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ages. However, it’s not only the past but the present potentials of a city that makes it a nice place to live in. Liverpool certainly does possess these and it is being proved every day. Many megaprojects that are realised or still need to be realised witness the city’s intention to grow and expand physically, economically, culturally and in population. It’s that exceptionality that was the motive power for all these centuries that made this small town to rise into a big city. It’s that special charm that kept the fire through the dark times. When it seemed to be an impossible situation to get out of, Liverbird would fall in flame and rise from its own ashes again.

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VI BIBLIOGRAPHY

Books:
1. Belchem, John, Liverpool 800: Culture, Character & History, Liverpool: Liverpool University
Press, 2006

2. Scott, Dixon, Liverpool, London: Adam and Charles Black, 1907 3. Muir, Ramsay, Bygone Liverpool, Liverpool: Henry Young and Sons, 1913 4. Muir, Ramsay, A history of Liverpool, 2nd ed., London: Williams & Norgate, 1907 5. 6. 7.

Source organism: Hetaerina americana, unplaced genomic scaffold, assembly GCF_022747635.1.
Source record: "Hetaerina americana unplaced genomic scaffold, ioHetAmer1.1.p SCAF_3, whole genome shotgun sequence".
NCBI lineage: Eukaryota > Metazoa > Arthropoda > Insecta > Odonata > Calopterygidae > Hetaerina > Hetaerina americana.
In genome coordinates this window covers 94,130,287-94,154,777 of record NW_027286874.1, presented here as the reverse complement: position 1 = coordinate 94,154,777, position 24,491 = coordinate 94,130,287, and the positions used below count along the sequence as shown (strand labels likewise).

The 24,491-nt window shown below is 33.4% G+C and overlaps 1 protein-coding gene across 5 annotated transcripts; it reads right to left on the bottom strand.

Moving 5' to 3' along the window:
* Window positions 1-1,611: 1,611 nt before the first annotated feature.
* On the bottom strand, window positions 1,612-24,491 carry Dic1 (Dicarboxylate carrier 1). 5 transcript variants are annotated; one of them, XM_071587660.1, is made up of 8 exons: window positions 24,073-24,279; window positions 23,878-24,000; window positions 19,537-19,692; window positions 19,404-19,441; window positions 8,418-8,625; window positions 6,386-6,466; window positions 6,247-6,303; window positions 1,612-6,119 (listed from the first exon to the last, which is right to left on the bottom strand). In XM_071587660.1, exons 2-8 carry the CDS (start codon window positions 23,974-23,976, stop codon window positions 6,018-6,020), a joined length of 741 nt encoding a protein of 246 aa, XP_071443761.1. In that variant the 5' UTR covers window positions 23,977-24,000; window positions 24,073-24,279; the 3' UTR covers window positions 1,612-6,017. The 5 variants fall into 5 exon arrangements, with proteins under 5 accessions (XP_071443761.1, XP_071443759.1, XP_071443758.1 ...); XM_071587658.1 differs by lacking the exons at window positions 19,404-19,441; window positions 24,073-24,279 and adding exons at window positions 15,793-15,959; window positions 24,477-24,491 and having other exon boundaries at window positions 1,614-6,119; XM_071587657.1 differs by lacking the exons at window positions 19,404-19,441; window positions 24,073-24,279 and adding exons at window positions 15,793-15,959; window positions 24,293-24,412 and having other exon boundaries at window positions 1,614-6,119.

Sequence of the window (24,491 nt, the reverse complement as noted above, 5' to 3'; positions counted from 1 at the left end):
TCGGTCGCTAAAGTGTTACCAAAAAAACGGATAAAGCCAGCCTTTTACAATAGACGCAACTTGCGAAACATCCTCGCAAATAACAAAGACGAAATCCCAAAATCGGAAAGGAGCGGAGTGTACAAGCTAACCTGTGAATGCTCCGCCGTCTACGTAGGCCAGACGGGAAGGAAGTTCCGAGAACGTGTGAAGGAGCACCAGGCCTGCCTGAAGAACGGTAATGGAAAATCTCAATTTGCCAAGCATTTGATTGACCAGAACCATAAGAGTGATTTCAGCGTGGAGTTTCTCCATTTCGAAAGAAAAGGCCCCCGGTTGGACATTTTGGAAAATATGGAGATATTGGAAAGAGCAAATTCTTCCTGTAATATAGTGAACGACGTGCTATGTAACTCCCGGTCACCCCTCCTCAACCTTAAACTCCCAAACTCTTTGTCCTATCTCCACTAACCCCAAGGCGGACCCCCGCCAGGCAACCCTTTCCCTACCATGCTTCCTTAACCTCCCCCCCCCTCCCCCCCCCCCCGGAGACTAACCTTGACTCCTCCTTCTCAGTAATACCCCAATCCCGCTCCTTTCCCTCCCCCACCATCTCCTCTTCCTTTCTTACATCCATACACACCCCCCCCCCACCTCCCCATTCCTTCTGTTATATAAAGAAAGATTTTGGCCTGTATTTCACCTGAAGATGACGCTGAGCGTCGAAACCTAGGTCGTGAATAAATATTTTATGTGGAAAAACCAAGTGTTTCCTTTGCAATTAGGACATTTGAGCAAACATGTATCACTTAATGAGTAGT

Belchem, John, Merseypride, Essays in Liverpool exceptionalism, Liverpool: Liverpool University Press, 2000 Hughes A., Trudgill P., English Accents and Dialects (An Introduction to Social and

Regional Varieties of English in the British Isles),3rd ed., Arnold, 1996 Wells, J.C., Accents of English (3 vol.: Introduction; The British Isles; Beyond the British Isles), CUP, 1982

8. Inglis, Ian, The Beatles, Popular Music and Society – A Thousand Voices, London: Macmillan Press
LTD, 2000

9. Thompson, Gordon, Please Please Me – Sixties British Pop, Inside Out, New York: Oxford
University Press, 2008

10. Williams, John, Red Men (Liverpool Football Club – The Biography), Edinburgh: Mainstream
Publishing Company LTD, 2011

Internet sources:
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6_feature.shtml